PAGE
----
If the growth of these stations is any indication, Nigerian Pidgin plays an important role in unifying people across Nigeria.
A few studies published in the past 15 years said an estimated three million people in Nigeria use Pidgin as their first language and put the number of those who speak it as a second language at 75 million. While available research suggests there are more native speakers of Hausa, Yoruba, Igbo and, English—Nigeria’s national and official languages—this researcher says there are more speakers of the Nigerian Pidgin.
“[It] is not only the African language with the largest number of speakers but also the most widely spoken pidgin/creole language in the world,” Nichola Faraclas writes in The survey of Pidgin and Creole languages in 2013.
Apart from providing a linguistic rallying point for a multi-ethnic African country like Nigeria, where the promotion of one or few local languages can quickly snowball into a full-fledged ethnic crisis, Pidgin is also a unifier across the West African coast—especially in Ghana, Liberia and Sierra Leone. Nigerian Pidgin is also spoken in some countries that share boundaries with Nigeria like the Republic of Benin, a Francophone nation where a large number of Nigerians reside.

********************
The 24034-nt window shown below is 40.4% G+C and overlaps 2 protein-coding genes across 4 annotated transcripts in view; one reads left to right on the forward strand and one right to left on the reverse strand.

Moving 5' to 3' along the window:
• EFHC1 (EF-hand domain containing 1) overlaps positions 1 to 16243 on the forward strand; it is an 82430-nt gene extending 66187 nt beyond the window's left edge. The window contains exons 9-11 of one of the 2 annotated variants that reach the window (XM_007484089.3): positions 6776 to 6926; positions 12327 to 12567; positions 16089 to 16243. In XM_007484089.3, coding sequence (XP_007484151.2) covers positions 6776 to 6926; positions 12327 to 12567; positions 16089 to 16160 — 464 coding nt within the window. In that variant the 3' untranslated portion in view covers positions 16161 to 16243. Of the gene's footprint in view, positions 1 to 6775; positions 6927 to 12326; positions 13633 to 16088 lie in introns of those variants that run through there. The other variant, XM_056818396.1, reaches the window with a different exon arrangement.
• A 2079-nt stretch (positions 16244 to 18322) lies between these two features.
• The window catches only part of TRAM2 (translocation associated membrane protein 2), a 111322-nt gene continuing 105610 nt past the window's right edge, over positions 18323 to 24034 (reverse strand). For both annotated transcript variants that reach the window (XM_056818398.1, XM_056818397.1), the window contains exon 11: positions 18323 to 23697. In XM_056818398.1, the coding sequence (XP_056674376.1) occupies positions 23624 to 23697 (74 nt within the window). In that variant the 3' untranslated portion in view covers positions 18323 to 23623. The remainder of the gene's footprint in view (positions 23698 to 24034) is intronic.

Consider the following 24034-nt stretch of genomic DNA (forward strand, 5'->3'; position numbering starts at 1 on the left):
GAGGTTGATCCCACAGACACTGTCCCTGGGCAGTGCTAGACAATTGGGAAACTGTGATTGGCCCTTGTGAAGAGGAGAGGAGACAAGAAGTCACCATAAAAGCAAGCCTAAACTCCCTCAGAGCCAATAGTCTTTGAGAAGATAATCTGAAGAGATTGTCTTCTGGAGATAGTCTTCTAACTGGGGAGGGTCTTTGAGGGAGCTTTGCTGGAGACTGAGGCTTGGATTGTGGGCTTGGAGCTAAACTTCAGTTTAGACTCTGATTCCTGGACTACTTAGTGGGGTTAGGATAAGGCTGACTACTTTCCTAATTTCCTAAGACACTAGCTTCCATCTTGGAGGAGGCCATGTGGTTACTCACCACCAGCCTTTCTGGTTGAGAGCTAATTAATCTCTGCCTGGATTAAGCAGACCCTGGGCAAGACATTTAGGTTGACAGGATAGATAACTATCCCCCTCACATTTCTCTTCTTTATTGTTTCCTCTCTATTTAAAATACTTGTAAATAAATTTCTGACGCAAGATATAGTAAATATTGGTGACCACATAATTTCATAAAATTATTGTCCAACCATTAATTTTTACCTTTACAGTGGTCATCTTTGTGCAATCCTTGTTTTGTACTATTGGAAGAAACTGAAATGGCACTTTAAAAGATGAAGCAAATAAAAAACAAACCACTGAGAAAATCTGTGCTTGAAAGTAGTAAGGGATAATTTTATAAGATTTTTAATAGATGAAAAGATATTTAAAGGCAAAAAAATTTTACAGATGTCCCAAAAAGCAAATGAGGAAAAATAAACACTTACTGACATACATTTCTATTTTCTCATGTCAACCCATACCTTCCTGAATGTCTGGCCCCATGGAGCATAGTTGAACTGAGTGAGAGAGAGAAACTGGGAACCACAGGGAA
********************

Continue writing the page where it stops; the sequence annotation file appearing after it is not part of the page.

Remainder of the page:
Despite its spread and number of speakers, the Nigerian Pidgin has no official recognition and is not even recognised as a language.
Apart from it already becoming Nigeria’s national language without any official recognition, Nigerian linguist Kola Tubosun says its spread can provide much-needed answers to the country’s national yearnings if it is made an official language.
Although the English Language and Nigeria’s national languages provide the major materials that make up the Nigerian Pidgin, Tubosun says its birth is rooted in the first contacts with Portuguese merchants who came to trade on the coast and the hinterlands of West Africa.
Where did Nigerian Pidgin come from?
One of the first problems the Portuguese merchants faced was the language barrier. To trade successfully with West Africans, they needed a language both parties could understand.